As for Red Joan, this takes the real-life story of Melita Norwood who passed on atomic secrets to the Soviets and makes the story comprehensible to a British audience by ignoring her radical family, and pretending she was politicised at university. It swaps her real alma mater (Southampton) for a fictional time at Cambridge. Joan is radicalised there in 1936-9 due to a sexual intrigue with a foreign Jewish Communist and future Comintern spy, “Leo Galich”.

Red Joan is a case study in how badly served this generation of students activists is by its appearance in popular culture. The spies are all Jews and foreigners, or innocent Brits pulled along by them – which gets the relationships almost exactly the wrong way round. It misses the self-consciousness the students felt at their isolation from working-class communities – or the determined efforts they made to break down the walls separating gown from town.

Even Evans isn’t the corrective he should be. His account is detailed, full of keen judgments and sharp turns of phrase. He is especially good at translating Hobsbawm’s youthful diaries and poems from the German. But Evans defers to Hobsbawm’s own memoir, Interesting Times, which insists that while Hobsbawm would quite happily have spied for the Soviet Union if he had been asked, he never was: “We knew such work was going on, we knew we were not supposed to ask questions about it, we respected those who did it and most of us – certainly I – would have taken it on ourselves, if asked.”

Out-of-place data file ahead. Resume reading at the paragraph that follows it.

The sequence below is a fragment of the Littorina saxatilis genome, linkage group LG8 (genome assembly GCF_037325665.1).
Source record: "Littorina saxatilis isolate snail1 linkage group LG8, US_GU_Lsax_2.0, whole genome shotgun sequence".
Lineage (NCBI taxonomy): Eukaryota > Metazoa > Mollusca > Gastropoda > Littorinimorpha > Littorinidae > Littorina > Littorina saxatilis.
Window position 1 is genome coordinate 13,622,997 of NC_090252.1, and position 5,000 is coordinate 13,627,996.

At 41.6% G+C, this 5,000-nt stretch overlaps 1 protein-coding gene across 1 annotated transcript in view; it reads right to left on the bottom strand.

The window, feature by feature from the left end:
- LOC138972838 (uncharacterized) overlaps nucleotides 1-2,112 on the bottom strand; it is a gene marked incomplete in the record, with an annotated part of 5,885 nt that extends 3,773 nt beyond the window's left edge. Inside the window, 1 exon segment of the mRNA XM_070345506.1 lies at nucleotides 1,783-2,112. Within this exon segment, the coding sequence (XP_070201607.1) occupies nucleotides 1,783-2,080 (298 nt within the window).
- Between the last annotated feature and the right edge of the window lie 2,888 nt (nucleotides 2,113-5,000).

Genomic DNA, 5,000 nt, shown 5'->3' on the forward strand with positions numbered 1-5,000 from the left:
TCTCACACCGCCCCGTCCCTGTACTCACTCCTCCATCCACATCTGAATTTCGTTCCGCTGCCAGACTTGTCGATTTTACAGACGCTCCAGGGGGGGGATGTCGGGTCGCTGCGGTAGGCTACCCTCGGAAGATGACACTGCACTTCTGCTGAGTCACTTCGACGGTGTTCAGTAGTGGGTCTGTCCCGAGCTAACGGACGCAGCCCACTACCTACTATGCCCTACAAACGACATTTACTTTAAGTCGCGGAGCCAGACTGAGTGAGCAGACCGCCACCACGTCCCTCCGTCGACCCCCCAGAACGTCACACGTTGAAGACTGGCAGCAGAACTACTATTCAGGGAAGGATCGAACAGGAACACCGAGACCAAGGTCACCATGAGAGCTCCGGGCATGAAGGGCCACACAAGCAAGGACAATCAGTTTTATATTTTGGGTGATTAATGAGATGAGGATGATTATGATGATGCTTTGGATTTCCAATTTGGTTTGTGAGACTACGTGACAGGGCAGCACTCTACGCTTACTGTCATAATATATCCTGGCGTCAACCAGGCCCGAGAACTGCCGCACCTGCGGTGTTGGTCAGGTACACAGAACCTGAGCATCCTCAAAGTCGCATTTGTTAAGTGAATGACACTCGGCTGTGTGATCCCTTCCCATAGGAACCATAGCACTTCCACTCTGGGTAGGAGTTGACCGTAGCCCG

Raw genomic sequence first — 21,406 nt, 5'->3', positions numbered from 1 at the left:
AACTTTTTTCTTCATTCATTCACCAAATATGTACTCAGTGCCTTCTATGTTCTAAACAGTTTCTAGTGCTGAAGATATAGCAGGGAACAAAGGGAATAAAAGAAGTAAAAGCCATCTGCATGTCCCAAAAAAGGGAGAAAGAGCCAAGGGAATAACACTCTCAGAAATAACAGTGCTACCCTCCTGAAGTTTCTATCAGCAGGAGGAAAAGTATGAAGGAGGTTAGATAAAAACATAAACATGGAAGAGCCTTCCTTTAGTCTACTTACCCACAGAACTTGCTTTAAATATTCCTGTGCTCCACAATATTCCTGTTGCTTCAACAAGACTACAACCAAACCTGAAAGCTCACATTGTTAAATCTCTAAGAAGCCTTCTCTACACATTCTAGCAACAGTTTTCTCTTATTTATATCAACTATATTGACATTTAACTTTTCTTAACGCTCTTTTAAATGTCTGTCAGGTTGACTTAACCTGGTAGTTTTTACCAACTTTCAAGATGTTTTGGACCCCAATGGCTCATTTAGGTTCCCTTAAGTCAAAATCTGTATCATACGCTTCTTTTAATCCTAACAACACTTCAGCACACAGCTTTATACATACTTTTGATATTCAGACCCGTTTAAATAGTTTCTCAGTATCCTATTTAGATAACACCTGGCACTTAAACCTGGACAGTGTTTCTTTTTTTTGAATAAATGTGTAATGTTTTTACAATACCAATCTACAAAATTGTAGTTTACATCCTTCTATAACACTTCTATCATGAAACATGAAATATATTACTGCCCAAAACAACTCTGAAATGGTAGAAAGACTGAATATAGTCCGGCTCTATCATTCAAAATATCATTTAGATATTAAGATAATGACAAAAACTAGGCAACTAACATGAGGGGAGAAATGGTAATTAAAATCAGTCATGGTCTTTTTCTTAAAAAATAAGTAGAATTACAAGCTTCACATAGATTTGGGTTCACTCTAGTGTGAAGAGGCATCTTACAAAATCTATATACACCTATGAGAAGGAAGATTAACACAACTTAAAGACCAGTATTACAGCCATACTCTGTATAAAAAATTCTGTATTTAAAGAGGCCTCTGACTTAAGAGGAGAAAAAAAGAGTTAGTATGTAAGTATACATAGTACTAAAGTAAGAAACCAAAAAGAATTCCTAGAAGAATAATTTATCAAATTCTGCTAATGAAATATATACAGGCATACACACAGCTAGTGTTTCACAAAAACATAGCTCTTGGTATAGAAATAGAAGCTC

I didn’t find this sufficient when I read Hobsbawm’s book 20 years ago. Nor is it entirely plausible when you read Evans’ account – which follows Hobsbawm’s closely.

There is another reason why I am interested in Cambridge. At one point in the history of the Communist International, its full-timers were organising strikes and protests. Or, at least, movement scaffolding: unions and parties and newspapers and radio stations. And there is another stage in the Comintern’s history when its full-timers – often the same people as before, just older – are running agents, gathering intelligence, etc. The latter work inevitably trained in its participants and their close companions, in habits of deceit, double-talking etc. If the politics of the early 1920s tended to idealism, a belief in the essential goodness of people and the immanence of change; then the politics of the late 1930s tended to shade off into cynicism, a belief in big-power rivalry rather than people.

It is true that there was little direct contact: the spies were on average 5-6 years older than Hobsbawm and in student politics that is a lifetime. However, the Socialist Club through which the CP operated was open to both graduates and undergraduates. Burgess for example left Cambridge in summer 1935 – just a year before Hobsbawm “went up”.

There were three routes via which Hobsbawm was in close proximity – friends of friends, you might say – with the spies. First, he was a student at Kings, where the lecturers included Maurice Dobb, who was credited by Kim Philby with having recruited him to covert work. In his memoir, Hobsbawm refers to Dobb’s prodigious influence on his own work, both prior to studying at Cambridge, and after he had left: he very pointedly writes nothing about any contacts he had with Dobb during the period when the two men ate and studied within yards of each other: Evans takes this absence at face value.